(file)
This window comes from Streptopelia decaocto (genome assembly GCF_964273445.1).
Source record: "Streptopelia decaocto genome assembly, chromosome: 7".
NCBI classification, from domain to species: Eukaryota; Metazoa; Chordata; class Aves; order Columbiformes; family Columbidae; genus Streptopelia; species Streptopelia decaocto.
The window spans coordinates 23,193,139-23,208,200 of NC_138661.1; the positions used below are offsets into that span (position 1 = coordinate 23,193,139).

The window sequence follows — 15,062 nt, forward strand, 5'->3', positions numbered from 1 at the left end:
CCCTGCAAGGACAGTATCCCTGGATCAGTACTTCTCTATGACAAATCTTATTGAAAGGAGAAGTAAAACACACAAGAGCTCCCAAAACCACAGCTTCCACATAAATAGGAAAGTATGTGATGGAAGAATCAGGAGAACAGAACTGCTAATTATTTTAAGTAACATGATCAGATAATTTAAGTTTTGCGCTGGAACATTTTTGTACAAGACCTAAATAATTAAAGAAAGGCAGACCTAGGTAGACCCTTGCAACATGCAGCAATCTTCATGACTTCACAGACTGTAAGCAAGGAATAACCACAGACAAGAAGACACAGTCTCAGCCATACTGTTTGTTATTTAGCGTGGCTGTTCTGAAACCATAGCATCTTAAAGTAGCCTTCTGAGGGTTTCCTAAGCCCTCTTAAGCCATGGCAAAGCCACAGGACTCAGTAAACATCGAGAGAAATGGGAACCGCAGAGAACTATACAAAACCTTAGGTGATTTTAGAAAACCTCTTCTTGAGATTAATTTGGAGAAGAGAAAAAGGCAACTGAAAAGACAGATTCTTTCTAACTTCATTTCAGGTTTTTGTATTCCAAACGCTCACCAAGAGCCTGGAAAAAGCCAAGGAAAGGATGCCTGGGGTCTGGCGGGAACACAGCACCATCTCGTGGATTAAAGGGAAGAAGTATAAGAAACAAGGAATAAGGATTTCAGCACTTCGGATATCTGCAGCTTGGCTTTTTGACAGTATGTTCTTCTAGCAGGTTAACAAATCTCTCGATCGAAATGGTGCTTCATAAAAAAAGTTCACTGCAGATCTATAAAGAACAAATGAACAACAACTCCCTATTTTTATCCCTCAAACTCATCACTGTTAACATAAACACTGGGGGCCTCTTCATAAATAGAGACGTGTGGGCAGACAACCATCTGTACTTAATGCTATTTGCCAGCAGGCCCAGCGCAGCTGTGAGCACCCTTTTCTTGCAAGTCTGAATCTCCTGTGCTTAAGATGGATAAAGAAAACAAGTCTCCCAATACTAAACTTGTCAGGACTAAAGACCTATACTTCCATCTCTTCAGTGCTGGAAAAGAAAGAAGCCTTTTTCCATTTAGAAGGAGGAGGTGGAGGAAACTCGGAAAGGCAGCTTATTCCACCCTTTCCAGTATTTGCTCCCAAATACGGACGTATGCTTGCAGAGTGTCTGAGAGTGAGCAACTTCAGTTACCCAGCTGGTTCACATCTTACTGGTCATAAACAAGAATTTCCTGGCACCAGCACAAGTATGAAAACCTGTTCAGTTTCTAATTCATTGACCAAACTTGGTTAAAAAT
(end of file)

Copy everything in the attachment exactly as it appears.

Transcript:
This window comes from Streptopelia decaocto (genome assembly GCF_964273445.1).
Source record: "Streptopelia decaocto genome assembly, chromosome: 7".
NCBI classification, from domain to species: Eukaryota; Metazoa; Chordata; class Aves; order Columbiformes; family Columbidae; genus Streptopelia; species Streptopelia decaocto.
The window spans coordinates 23,193,139-23,208,200 of NC_138661.1; the positions used below are offsets into that span (position 1 = coordinate 23,193,139).

The window sequence follows — 15,062 nt, forward strand, 5'->3', positions numbered from 1 at the left end:
CCCTGCAAGGACAGTATCCCTGGATCAGTACTTCTCTATGACAAATCTTATTGAAAGGAGAAGTAAAACACACAAGAGCTCCCAAAACCACAGCTTCCACATAAATAGGAAAGTATGTGATGGAAGAATCAGGAGAACAGAACTGCTAATTATTTTAAGTAACATGATCAGATAATTTAAGTTTTGCGCTGGAACATTTTTGTACAAGACCTAAATAATTAAAGAAAGGCAGACCTAGGTAGACCCTTGCAACATGCAGCAATCTTCATGACTTCACAGACTGTAAGCAAGGAATAACCACAGACAAGAAGACACAGTCTCAGCCATACTGTTTGTTATTTAGCGTGGCTGTTCTGAAACCATAGCATCTTAAAGTAGCCTTCTGAGGGTTTCCTAAGCCCTCTTAAGCCATGGCAAAGCCACAGGACTCAGTAAACATCGAGAGAAATGGGAACCGCAGAGAACTATACAAAACCTTAGGTGATTTTAGAAAACCTCTTCTTGAGATTAATTTGGAGAAGAGAAAAAGGCAACTGAAAAGACAGATTCTTTCTAACTTCATTTCAGGTTTTTGTATTCCAAACGCTCACCAAGAGCCTGGAAAAAGCCAAGGAAAGGATGCCTGGGGTCTGGCGGGAACACAGCACCATCTCGTGGATTAAAGGGAAGAAGTATAAGAAACAAGGAATAAGGATTTCAGCACTTCGGATATCTGCAGCTTGGCTTTTTGACAGTATGTTCTTCTAGCAGGTTAACAAATCTCTCGATCGAAATGGTGCTTCATAAAAAAAGTTCACTGCAGATCTATAAAGAACAAATGAACAACAACTCCCTATTTTTATCCCTCAAACTCATCACTGTTAACATAAACACTGGGGGCCTCTTCATAAATAGAGACGTGTGGGCAGACAACCATCTGTACTTAATGCTATTTGCCAGCAGGCCCAGCGCAGCTGTGAGCACCCTTTTCTTGCAAGTCTGAATCTCCTGTGCTTAAGATGGATAAAGAAAACAAGTCTCCCAATACTAAACTTGTCAGGACTAAAGACCTATACTTCCATCTCTTCAGTGCTGGAAAAGAAAGAAGCCTTTTTCCATTTAGAAGGAGGAGGTGGAGGAAACTCGGAAAGGCAGCTTATTCCACCCTTTCCAGTATTTGCTCCCAAATACGGACGTATGCTTGCAGAGTGTCTGAGAGTGAGCAACTTCAGTTACCCAGCTGGTTCACATCTTACTGGTCATAAACAAGAATTTCCTGGCACCAGCACAAGTATGAAAACCTGTTCAGTTTCTAATTCATTGACCAAACTTGGTTAAAAAT